Two specific lineages of Clostridium difficile rose from the biological stew to become the dominant hospital-acquired infections in the developed world in the 21st century.

A new study in the journal Nature contends that the rise of the deadly strains RT027 and RT078 was fueled by a food preservative which was approved in the year 2000.

The food additive is trehalose, an additive used in a wide variety of foods from produce to processed sweets, and even seafood. 

“We propose that the implementation of trehalose as a food additive into the human diet, shortly before the emergence of these two epidemic lineages, helped select for their emergence and contributed to hypervirulence,” conclude the scientists, led by a quartet from the Baylor College of Medicine in Houston.

The doctors first experimented with what sustenance the two strains preferred. They discovered that trehalose can served as a single source of carbon – and the germs can grow in low levels of the molecule. (The RT027 and RT078 strains require 1,000 times less of the stuff than their C. diff competitors, they found).

Follow-up genetic sequencing found a single-nucleotide variant, which causes a protein change that allows the two lineages to metabolize low levels of the trehalose.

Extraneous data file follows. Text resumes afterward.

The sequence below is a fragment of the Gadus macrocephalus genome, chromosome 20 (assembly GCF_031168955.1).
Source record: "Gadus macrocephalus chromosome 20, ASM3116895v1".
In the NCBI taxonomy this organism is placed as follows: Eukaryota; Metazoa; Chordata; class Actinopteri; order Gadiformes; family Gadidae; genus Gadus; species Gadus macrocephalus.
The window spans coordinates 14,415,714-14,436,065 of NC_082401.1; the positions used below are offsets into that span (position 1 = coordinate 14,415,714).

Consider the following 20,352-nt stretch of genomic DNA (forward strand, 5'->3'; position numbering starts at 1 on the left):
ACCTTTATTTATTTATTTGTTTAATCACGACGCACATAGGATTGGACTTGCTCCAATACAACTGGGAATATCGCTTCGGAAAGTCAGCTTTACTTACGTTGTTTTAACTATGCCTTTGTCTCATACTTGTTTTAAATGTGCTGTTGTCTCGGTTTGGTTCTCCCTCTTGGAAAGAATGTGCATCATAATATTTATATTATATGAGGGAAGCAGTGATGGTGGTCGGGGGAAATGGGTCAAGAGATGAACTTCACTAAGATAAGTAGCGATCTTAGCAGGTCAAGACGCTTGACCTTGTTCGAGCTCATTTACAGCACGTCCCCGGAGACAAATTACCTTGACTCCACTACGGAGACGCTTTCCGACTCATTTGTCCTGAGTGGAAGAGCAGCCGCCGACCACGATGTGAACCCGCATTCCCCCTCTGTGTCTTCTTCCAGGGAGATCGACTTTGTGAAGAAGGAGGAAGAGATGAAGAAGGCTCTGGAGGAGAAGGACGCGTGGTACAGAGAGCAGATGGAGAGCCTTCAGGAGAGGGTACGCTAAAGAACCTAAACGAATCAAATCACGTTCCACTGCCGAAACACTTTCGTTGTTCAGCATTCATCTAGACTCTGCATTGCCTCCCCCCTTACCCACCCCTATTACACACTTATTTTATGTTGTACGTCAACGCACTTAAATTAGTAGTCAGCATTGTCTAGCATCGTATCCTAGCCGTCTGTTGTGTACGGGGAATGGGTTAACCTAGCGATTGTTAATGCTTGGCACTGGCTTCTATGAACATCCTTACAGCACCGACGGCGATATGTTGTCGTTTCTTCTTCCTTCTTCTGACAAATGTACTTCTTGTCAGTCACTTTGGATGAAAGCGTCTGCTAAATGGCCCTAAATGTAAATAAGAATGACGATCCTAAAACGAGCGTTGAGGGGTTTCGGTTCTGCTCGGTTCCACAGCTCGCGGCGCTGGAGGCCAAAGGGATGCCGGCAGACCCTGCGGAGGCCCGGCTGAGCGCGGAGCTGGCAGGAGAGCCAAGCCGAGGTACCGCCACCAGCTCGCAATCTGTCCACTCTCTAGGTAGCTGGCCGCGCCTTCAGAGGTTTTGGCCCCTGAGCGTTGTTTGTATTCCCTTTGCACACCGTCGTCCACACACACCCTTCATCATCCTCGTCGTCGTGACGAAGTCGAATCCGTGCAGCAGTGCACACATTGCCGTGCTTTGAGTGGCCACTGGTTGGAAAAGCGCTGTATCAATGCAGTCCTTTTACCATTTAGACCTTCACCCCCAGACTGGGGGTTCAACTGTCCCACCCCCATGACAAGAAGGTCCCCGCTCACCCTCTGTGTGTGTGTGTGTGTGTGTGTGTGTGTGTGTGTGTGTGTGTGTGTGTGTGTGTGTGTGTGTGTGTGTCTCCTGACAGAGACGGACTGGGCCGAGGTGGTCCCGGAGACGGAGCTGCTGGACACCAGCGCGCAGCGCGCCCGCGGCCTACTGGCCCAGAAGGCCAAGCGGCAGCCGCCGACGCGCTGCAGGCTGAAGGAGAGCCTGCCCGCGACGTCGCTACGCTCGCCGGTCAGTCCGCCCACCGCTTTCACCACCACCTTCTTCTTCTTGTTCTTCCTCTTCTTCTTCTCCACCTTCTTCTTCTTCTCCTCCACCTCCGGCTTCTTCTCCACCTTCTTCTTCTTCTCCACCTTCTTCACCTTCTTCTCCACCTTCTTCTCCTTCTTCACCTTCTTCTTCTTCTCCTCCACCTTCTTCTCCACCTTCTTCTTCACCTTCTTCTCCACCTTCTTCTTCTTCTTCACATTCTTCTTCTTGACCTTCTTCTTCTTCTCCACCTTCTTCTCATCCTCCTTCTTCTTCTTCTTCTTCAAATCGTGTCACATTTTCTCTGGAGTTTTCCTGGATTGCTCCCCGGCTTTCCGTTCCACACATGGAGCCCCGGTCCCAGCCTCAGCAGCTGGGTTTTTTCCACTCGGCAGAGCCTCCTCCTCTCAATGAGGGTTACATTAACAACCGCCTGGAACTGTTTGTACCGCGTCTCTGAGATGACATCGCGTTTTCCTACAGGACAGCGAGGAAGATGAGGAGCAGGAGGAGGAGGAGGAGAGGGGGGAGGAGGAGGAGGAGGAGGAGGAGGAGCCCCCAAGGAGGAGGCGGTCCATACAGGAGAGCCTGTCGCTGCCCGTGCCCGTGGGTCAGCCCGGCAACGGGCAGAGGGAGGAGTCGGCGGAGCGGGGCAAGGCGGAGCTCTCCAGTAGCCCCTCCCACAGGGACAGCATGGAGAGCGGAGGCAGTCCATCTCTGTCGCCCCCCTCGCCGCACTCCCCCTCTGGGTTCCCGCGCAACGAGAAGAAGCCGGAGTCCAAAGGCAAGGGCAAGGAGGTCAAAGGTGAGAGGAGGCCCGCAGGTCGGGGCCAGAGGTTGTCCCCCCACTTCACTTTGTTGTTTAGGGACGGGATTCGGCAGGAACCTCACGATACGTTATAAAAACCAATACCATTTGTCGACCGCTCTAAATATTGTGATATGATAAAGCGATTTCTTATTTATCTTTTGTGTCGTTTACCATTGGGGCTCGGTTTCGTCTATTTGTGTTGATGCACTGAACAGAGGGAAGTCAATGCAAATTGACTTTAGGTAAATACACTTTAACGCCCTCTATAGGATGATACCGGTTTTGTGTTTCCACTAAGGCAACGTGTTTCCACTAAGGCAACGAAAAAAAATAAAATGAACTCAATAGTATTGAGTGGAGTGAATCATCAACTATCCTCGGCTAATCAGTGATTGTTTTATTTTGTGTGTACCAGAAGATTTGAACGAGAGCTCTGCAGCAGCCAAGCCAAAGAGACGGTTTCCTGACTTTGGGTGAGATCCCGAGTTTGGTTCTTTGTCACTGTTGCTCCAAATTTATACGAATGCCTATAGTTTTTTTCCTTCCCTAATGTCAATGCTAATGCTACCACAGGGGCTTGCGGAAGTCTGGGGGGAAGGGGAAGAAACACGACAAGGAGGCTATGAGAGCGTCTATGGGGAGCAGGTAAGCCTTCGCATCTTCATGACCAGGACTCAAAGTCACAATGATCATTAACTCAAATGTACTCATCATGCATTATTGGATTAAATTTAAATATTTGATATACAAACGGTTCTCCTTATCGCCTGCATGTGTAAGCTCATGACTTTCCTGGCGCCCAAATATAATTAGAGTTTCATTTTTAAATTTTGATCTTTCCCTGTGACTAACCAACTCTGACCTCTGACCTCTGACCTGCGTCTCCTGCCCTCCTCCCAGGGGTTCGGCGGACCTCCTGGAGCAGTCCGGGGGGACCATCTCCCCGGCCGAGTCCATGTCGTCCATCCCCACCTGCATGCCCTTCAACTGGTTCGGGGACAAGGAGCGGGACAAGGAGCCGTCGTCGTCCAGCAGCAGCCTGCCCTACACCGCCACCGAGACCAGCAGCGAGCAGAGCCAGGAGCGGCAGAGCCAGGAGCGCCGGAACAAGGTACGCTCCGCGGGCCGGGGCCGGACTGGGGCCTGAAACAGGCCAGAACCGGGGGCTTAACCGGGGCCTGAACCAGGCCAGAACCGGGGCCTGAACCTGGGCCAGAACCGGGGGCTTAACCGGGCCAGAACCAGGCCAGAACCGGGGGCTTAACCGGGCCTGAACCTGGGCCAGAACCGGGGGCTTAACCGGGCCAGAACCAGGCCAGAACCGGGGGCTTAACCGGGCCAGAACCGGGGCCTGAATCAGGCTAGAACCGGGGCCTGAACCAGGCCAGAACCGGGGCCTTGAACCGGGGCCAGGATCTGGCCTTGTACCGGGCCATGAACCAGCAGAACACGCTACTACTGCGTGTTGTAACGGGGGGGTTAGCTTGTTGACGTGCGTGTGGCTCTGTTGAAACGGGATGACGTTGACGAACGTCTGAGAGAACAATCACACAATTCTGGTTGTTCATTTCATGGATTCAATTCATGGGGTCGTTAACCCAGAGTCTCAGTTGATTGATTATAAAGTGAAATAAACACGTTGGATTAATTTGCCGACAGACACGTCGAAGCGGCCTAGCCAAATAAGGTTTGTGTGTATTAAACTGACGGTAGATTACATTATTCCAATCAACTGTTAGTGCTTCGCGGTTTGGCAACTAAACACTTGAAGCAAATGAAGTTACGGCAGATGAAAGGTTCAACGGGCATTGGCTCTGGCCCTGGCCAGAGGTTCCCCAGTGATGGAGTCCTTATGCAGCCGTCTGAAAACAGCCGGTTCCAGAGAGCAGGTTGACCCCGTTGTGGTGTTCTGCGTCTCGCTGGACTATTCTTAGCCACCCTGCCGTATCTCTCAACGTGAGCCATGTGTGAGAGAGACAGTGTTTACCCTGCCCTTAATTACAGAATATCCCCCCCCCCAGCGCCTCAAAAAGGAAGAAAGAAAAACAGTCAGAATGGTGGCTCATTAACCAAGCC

They then tested the strains in mice, with a varying diet of the sugar. The mice with more trehalose suffered worse, and died more, they report. The results also showed that the strains produced more toxins – explaining the increase virulence, they add.

“In 2000, trehalose was approved as a food additive in the United States for a number of foods from sushi and vegetables to ice cream, about three years later the reports of outbreaks with these lineages started to increase,” said Robert Britton, a Baylor microbiologist and co-author of the work. “Other factors may contribute, but we think that trehalose is a key trigger.

The germs existed for decades before their rise to deadly prominence, they add.

“These lineages have been present in people for years without causing major outbreaks,” said James Collins, first author, postdoctoral associate at Baylor. “In the 1980s they were not epidemic or hypervirulent but after the years 2000 they began to predominate and cause major outbreaks. We wanted to know what had helped these lineages become a major health risk.

“An important contribution of this study is the realization that what we once considered a perfectly safe sugar for human consumption, can have unexpected consequences,” said Collins.